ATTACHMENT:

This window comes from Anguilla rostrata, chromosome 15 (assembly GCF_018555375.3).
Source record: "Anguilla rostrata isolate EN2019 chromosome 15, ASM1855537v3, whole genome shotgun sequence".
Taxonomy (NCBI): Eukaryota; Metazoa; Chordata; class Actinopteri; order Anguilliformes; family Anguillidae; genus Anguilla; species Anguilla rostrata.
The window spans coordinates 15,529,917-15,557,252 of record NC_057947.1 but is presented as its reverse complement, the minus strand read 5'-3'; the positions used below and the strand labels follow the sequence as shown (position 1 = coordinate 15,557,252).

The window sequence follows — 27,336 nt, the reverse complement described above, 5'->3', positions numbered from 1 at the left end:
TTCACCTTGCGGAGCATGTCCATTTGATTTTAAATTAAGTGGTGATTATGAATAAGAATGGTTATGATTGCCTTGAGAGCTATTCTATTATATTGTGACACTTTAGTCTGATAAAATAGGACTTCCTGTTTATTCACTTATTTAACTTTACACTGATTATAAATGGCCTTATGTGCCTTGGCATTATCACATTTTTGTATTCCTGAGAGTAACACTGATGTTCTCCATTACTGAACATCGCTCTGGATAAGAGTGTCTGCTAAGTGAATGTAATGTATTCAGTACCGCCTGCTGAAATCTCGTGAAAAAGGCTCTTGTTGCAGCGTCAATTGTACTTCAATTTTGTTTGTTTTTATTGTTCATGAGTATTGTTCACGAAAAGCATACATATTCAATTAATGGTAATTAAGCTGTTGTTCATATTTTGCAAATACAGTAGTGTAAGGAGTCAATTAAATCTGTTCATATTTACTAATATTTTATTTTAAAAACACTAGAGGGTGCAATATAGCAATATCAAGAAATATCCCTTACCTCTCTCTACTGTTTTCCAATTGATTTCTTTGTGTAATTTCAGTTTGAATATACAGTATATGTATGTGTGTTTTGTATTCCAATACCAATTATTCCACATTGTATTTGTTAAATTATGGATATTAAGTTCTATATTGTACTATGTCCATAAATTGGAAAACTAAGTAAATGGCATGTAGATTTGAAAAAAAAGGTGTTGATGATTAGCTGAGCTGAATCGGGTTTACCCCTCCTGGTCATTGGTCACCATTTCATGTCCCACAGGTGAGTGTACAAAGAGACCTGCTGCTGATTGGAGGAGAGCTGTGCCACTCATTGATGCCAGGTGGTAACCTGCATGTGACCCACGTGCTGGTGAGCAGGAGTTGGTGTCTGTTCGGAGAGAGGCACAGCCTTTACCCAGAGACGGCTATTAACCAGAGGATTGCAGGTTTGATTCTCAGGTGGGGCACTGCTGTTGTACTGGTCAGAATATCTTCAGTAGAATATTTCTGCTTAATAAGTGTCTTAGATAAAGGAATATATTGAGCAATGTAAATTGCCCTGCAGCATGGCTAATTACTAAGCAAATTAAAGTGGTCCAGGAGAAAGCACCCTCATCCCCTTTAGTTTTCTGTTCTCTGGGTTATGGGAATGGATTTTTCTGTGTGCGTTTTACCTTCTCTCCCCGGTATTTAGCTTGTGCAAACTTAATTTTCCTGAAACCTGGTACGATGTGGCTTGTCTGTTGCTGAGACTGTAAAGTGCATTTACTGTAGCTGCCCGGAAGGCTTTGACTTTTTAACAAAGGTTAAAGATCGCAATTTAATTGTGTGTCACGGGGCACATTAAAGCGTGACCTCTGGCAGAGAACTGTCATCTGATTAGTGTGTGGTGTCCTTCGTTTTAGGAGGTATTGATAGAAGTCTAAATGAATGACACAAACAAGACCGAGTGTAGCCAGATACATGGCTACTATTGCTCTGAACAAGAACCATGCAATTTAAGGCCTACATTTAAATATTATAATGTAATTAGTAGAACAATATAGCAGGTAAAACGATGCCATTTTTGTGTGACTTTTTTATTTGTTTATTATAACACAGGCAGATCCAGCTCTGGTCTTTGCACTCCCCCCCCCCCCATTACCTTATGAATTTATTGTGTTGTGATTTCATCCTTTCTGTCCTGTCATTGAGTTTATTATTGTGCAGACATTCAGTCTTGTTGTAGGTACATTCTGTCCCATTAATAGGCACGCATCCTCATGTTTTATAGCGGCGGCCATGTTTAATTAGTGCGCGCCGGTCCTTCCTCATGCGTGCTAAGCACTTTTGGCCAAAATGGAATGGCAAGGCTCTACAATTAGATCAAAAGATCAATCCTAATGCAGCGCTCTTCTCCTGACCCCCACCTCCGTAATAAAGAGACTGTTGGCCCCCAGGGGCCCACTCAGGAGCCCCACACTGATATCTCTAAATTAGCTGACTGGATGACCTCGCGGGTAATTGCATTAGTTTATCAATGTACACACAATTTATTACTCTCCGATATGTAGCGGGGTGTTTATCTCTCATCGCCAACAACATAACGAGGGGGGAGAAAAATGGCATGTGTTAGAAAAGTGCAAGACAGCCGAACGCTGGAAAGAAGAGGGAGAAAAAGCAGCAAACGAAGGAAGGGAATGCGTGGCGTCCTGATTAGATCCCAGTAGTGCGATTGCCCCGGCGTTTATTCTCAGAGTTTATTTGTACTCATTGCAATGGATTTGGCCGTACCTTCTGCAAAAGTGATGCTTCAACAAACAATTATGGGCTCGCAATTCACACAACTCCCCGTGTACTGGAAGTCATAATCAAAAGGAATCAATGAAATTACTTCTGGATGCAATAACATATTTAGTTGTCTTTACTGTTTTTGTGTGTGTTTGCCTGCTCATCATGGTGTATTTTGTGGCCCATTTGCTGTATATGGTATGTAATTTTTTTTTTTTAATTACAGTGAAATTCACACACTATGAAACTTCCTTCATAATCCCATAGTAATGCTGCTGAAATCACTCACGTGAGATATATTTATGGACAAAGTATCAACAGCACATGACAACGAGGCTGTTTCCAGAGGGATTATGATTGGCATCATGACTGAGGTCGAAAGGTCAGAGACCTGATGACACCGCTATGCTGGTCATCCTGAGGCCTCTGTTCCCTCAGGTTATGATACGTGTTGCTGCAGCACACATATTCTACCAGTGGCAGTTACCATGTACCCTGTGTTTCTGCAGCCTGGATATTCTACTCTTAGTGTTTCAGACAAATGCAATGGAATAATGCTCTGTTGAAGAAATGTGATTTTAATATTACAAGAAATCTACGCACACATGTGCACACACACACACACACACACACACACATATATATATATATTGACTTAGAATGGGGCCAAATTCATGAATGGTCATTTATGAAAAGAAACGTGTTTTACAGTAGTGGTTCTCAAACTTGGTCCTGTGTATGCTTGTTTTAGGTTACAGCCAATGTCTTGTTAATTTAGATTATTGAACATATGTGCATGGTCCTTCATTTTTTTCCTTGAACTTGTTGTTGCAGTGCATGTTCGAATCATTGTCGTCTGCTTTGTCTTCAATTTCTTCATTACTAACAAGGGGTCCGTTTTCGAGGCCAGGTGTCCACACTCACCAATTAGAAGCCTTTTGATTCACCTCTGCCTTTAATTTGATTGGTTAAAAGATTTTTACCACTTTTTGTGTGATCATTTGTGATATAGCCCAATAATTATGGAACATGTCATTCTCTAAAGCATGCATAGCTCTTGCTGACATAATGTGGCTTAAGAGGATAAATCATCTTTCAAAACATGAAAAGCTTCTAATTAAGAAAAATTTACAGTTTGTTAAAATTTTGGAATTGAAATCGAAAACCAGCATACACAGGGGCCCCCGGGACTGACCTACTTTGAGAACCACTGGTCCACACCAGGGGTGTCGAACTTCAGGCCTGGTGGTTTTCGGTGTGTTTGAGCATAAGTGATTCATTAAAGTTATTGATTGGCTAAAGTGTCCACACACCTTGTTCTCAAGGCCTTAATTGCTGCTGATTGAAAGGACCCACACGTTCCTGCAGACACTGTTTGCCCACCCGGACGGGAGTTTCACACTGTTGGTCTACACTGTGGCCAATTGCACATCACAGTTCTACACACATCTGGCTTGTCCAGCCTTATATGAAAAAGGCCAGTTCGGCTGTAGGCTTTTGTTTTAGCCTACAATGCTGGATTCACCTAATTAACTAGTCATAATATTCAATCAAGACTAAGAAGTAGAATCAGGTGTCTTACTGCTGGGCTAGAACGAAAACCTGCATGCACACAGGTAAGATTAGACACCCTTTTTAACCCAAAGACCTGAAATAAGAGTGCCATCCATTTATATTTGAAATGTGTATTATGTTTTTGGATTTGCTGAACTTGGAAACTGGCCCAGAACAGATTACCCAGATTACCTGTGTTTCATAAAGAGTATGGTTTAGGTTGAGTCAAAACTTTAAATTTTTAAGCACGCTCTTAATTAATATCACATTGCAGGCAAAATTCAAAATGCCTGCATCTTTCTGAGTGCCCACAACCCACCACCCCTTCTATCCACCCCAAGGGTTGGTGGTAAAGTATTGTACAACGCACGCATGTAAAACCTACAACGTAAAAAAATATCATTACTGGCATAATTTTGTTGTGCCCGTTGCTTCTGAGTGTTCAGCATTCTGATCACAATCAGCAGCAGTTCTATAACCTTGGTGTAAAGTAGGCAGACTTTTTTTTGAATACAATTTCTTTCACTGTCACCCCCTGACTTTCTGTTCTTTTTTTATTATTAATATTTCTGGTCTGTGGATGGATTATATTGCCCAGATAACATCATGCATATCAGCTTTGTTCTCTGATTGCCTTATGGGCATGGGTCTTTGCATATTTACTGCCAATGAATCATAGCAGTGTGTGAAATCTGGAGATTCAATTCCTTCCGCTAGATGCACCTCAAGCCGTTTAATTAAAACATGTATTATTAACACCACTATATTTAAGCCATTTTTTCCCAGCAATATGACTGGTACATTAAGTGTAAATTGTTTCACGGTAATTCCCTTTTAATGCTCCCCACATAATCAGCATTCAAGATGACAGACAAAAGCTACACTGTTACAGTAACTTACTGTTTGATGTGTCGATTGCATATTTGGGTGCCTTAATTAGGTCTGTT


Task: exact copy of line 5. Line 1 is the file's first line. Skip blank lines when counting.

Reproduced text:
The window sequence follows — 27,336 nt, the reverse complement described above, 5'->3', positions numbered from 1 at the left end: